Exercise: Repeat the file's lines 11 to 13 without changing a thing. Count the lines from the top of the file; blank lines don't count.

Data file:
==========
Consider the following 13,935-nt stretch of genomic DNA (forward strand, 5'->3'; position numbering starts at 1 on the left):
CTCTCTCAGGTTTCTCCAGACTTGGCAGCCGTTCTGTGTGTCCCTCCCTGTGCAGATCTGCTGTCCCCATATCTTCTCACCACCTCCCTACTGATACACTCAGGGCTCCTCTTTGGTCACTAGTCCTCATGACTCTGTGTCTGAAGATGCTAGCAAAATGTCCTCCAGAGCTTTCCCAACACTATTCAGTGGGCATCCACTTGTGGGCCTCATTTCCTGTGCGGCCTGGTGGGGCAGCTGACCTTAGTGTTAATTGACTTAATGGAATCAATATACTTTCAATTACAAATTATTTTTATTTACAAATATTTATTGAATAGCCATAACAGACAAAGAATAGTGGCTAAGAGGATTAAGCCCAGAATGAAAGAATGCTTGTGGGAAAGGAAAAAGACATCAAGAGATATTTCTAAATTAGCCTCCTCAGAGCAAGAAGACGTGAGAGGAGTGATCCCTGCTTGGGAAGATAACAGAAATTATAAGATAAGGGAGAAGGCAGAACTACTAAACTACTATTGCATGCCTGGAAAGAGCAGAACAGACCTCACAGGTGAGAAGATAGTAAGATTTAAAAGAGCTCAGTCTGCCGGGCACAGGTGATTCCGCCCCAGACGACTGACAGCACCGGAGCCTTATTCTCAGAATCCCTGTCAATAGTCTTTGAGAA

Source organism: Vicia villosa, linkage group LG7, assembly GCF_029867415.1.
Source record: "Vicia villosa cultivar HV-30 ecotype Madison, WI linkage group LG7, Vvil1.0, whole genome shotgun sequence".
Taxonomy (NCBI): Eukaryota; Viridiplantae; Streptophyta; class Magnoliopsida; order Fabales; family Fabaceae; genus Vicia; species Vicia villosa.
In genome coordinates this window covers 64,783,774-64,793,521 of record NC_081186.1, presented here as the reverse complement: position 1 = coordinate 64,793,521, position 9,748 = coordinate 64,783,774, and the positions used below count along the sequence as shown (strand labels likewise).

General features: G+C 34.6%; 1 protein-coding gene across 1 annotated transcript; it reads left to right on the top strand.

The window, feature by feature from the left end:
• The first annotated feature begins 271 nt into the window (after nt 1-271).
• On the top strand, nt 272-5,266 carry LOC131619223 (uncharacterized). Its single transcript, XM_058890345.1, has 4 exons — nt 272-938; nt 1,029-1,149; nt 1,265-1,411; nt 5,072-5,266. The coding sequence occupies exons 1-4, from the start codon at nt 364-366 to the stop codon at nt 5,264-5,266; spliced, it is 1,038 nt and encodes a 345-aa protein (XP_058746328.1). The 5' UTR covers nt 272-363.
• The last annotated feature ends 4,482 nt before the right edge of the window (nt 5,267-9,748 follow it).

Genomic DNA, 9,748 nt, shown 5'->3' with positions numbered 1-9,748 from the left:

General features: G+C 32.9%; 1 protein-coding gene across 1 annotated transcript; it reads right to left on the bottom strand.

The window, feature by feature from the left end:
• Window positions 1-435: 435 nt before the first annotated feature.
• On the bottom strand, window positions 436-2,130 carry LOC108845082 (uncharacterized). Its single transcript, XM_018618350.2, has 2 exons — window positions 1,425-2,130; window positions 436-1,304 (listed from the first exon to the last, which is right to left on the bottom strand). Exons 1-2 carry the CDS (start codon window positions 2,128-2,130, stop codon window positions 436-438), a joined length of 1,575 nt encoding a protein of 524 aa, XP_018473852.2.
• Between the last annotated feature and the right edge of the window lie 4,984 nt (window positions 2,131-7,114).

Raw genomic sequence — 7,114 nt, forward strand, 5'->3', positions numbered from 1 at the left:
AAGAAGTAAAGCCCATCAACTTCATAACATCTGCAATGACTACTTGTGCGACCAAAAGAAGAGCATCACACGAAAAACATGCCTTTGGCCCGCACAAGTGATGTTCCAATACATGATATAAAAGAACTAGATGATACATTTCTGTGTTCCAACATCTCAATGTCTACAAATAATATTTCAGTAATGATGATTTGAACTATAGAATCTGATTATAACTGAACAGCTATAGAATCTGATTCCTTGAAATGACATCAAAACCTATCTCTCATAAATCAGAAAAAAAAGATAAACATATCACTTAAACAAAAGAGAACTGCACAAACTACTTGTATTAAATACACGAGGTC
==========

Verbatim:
• The last annotated feature ends 4,482 nt before the right edge of the window (nt 5,267-9,748 follow it).

Genomic DNA, 9,748 nt, shown 5'->3' with positions numbered 1-9,748 from the left:

General features: G+C 32.9%; 1 protein-coding gene across 1 annotated transcript; it reads right to left on the bottom strand.